18.4 Calculators in schools

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Some people believe that children shouldn’t be allowed to use calculators in mathematics and science classes in schools – I disagree.

Scientists use calculators for many of the routine and tedious calculations that they frequently have to perform. So, if schools are teaching children how to do science, they should teach them to use calculators intelligently. It’s very easy to press the wrong buttons when using a calculator, so it’s important to check that the results you get are a sensible result for the intended calculation.

For example, suppose you want to calculate 987 multiplied by 1 213. The answer must be about 1 000 000 (because the first number is a bit less than 1 000 and the second is a bit more) and must have 1 as the last digit (because 7 × 3 = 21). When we perform tasks like this, we need to think mathematically. So intelligent use of a calculator doesn’t stop children from understanding mathematics.

However, arithmetic is often taught in a way that prevents children from thinking mathematically. Many people can multiply 987 by 1 213 to get the right answer without thinking. They simply follow instructions that they were taught at school. They may not understand why the method they have used gives them the right answer. Mathematics is about not about following instructions without thought – it is about logical thinking.

Until the latter part of the twentieth century, calculators were not widely available. So, people had to perform tedious calculations without them. As a result, children were taught methods for multiplying and dividing large numbers. This enabled them to work as bank clerks, accountants etc. I don’t believe that the purpose was to help them to understand mathematics. If you believe that mathematics and arithmetic are the same (as many people of my age seem to do) – see appendix 1 of post 16.50.

Now banks and accountants use computers and you probably have a calculator on your mobile phone. The world has changed, and education should change with it. Children still need to be able to use numbers, but they don’t need to learn methods for performing very complicated calculations. Instead they should learn how to perform simple calculations, make approximations and evaluate numerical results sensibly. Indeed, evaluating numerical information is especially important in many countries of the world where we are constantly being led astray by journalists and politicians who seem to be incapable of using numbers sensibly.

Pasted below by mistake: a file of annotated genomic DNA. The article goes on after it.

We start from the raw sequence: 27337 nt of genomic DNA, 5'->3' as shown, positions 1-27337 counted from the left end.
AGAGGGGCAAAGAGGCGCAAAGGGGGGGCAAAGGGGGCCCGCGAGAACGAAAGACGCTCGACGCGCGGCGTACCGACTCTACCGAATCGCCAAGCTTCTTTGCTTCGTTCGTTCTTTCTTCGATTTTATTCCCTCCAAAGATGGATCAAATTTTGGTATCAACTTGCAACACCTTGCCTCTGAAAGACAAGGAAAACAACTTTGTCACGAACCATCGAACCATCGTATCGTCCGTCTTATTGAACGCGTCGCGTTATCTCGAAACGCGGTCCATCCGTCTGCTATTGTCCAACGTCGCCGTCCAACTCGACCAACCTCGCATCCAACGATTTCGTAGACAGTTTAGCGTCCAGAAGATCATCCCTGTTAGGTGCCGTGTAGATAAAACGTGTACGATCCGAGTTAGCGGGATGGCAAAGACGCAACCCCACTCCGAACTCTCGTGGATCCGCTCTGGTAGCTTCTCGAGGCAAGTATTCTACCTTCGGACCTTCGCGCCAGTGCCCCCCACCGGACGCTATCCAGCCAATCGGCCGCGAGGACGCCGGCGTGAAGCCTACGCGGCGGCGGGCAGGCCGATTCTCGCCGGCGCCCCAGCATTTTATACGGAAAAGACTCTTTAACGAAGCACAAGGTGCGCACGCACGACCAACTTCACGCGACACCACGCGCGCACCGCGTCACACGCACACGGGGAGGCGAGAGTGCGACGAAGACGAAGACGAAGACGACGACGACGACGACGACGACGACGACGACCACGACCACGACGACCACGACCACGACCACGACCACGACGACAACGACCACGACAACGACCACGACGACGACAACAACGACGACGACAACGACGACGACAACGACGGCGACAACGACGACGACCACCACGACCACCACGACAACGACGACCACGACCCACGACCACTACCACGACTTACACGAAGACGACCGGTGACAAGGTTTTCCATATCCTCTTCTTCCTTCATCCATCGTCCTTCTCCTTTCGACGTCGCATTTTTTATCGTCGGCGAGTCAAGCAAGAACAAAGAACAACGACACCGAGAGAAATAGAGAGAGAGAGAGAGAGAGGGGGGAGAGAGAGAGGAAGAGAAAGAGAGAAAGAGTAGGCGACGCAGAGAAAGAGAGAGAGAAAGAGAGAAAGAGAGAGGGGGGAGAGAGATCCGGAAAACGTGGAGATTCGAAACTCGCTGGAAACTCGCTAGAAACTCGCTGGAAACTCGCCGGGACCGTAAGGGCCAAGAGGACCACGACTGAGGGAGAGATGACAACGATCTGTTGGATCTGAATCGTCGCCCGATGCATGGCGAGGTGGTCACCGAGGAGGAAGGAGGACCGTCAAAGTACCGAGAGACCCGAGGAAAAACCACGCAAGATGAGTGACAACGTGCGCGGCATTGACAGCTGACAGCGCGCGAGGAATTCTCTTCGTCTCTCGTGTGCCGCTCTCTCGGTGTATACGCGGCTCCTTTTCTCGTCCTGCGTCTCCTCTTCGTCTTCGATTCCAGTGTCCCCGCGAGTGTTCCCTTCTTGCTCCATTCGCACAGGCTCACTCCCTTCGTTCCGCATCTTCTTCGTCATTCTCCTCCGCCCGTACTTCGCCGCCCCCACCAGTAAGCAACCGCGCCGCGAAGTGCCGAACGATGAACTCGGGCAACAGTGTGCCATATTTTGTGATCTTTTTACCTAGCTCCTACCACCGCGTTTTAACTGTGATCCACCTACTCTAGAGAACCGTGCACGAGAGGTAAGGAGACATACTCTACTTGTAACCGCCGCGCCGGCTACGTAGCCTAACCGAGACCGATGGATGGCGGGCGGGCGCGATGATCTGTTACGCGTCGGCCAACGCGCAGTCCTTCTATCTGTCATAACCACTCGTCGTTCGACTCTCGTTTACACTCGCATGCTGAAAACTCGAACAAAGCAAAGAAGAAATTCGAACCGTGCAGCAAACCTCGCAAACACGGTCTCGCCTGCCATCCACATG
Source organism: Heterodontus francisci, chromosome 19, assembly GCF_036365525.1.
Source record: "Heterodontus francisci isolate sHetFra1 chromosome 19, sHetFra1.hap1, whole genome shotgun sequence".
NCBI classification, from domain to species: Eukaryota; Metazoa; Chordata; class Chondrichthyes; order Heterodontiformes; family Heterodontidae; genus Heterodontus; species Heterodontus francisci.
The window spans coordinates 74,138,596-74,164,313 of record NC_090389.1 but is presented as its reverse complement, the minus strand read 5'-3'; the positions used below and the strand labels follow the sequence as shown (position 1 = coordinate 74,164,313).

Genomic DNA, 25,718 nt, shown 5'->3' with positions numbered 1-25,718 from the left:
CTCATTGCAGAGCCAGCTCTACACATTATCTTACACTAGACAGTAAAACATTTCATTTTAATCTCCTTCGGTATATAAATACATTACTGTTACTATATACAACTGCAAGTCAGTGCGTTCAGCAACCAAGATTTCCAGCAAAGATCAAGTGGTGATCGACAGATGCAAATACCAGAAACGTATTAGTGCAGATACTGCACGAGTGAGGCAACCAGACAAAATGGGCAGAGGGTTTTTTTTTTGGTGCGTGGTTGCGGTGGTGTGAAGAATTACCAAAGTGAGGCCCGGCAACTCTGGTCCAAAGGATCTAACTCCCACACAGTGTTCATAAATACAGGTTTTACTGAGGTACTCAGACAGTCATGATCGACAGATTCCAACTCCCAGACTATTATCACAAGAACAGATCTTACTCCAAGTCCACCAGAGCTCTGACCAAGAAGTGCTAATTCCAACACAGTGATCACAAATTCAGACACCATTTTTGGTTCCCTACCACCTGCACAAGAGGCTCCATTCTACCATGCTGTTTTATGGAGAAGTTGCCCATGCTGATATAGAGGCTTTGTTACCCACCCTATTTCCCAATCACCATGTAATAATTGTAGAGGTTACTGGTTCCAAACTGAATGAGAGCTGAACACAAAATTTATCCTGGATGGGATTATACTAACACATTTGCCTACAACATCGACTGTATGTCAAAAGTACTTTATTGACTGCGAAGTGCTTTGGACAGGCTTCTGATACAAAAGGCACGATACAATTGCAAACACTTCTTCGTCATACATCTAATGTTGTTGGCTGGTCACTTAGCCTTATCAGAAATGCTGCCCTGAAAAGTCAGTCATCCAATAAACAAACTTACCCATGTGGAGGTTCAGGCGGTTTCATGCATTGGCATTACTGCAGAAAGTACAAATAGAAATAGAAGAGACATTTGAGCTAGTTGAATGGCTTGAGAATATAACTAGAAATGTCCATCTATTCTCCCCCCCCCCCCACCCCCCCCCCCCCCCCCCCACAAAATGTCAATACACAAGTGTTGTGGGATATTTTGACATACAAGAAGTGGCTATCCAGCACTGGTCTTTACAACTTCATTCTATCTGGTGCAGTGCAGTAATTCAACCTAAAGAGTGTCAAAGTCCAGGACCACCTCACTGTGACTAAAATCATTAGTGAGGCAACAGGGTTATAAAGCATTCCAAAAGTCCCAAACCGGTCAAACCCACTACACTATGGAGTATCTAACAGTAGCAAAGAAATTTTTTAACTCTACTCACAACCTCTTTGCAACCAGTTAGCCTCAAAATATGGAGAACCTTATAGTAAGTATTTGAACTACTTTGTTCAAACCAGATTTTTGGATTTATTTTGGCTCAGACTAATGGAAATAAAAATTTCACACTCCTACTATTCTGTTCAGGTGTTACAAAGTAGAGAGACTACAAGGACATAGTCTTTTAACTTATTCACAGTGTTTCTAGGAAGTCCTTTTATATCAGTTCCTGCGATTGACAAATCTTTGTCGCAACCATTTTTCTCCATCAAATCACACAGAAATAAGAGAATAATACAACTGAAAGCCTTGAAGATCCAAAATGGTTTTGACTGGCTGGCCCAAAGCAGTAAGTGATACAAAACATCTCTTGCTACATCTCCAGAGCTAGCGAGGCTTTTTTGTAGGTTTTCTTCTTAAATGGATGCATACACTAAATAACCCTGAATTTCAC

When I was at school, we were taught to use tables of logarithms (post 18.3) to perform simple calculations. These tables gave the logarithms of numbers between 1 and 10 with up to four decimal places. They would tell you that log10(9.870) = 0.9943 and that log10(1.213) = 0.0839. Since 987 = 9.87 × 102, (see post 18.2 if you’re not sure what this means)

log10(9.870) = log10(9.870) + log10(102) = 0.9943 + 2 = 2.9943

(see post 18.3). In the same way, you could find that log10(1 213) = 3.0839. So

log10(987 × 1 123) = log10(9.870) + log10(1 213) = 2.9943 + 3.0839 = 6.0782.

The previous step, and the next, are explained in post 18.3. It follows that

987 × 1 123 = 106.0782.

We were also given tables of what we were taught to call “antilogarithms” – they were tables of values of 10x, where x was a number between 0 and 10. They would tell us that 100.0782 = 0.1972, so that 106.0782 = 1.1972 × 106. The result is equal to 987 × 1 123 to four decimal places – the number of decimal places in the logarithms we have used, limits the precision of the result (see post 16.7).

You might think that we had to understand logarithms very well to use them for these calculations. But we didn’t! We were simply taught routine methods that enabled us to use them without thinking – very similar to the way some people use a calculator.

So, using a calculator doesn’t stop us understanding mathematics. And much of the mathematics teaching that people received, before calculators were available, didn’t help them to understand mathematics either!

 

Related posts

17.46 Peeing contests
17.25 Diminishing deception
16.15 Science education

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